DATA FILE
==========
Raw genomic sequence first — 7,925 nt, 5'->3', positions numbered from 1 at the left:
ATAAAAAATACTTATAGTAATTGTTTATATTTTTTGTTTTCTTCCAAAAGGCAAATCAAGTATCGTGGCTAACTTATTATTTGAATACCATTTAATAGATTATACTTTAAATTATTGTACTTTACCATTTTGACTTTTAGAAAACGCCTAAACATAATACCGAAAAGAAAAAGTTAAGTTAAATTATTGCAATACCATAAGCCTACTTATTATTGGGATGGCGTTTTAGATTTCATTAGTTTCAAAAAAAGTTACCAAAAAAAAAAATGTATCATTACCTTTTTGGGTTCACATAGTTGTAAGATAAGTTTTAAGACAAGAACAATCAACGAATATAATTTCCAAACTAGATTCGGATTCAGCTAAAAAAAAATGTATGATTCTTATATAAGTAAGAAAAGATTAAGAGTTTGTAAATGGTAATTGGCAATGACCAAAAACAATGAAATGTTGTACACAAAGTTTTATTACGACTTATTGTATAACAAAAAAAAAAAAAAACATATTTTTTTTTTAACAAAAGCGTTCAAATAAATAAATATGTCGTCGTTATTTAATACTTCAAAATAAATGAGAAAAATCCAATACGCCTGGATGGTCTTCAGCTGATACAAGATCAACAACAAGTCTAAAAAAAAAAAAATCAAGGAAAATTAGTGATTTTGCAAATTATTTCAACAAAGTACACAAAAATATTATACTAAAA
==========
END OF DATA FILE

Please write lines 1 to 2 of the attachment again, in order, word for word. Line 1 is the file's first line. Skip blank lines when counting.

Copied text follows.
Raw genomic sequence first — 7,925 nt, 5'->3', positions numbered from 1 at the left:
ATAAAAAATACTTATAGTAATTGTTTATATTTTTTGTTTTCTTCCAAAAGGCAAATCAAGTATCGTGGCTAACTTATTATTTGAATACCATTTAATAGATTATACTTTAAATTATTGTACTTTACCATTTTGACTTTTAGAAAACGCCTAAACATAATACCGAAAAGAAAAAGTTAAGTTAAATTATTGCAATACCATAAGCCTACTTATTATTGGGATGGCGTTTTAGATTTCATTAGTTTCAAAAAAAGTTACCAAAAAAAAAAATGTATCATTACCTTTTTGGGTTCACATAGTTGTAAGATAAGTTTTAAGACAAGAACAATCAACGAATATAATTTCCAAACTAGATTCGGATTCAGCTAAAAAAAAATGTATGATTCTTATATAAGTAAGAAAAGATTAAGAGTTTGTAAATGGTAATTGGCAATGACCAAAAACAATGAAATGTTGTACACAAAGTTTTATTACGACTTATTGTATAACAAAAAAAAAAAAAAACATATTTTTTTTTTAACAAAAGCGTTCAAATAAATAAATATGTCGTCGTTATTTAATACTTCAAAATAAATGAGAAAAATCCAATACGCCTGGATGGTCTTCAGCTGATACAAGATCAACAACAAGTCTAAAAAAAAAAAAATCAAGGAAAATTAGTGATTTTGCAAATTATTTCAACAAAGTACACAAAAATATTATACTAAAA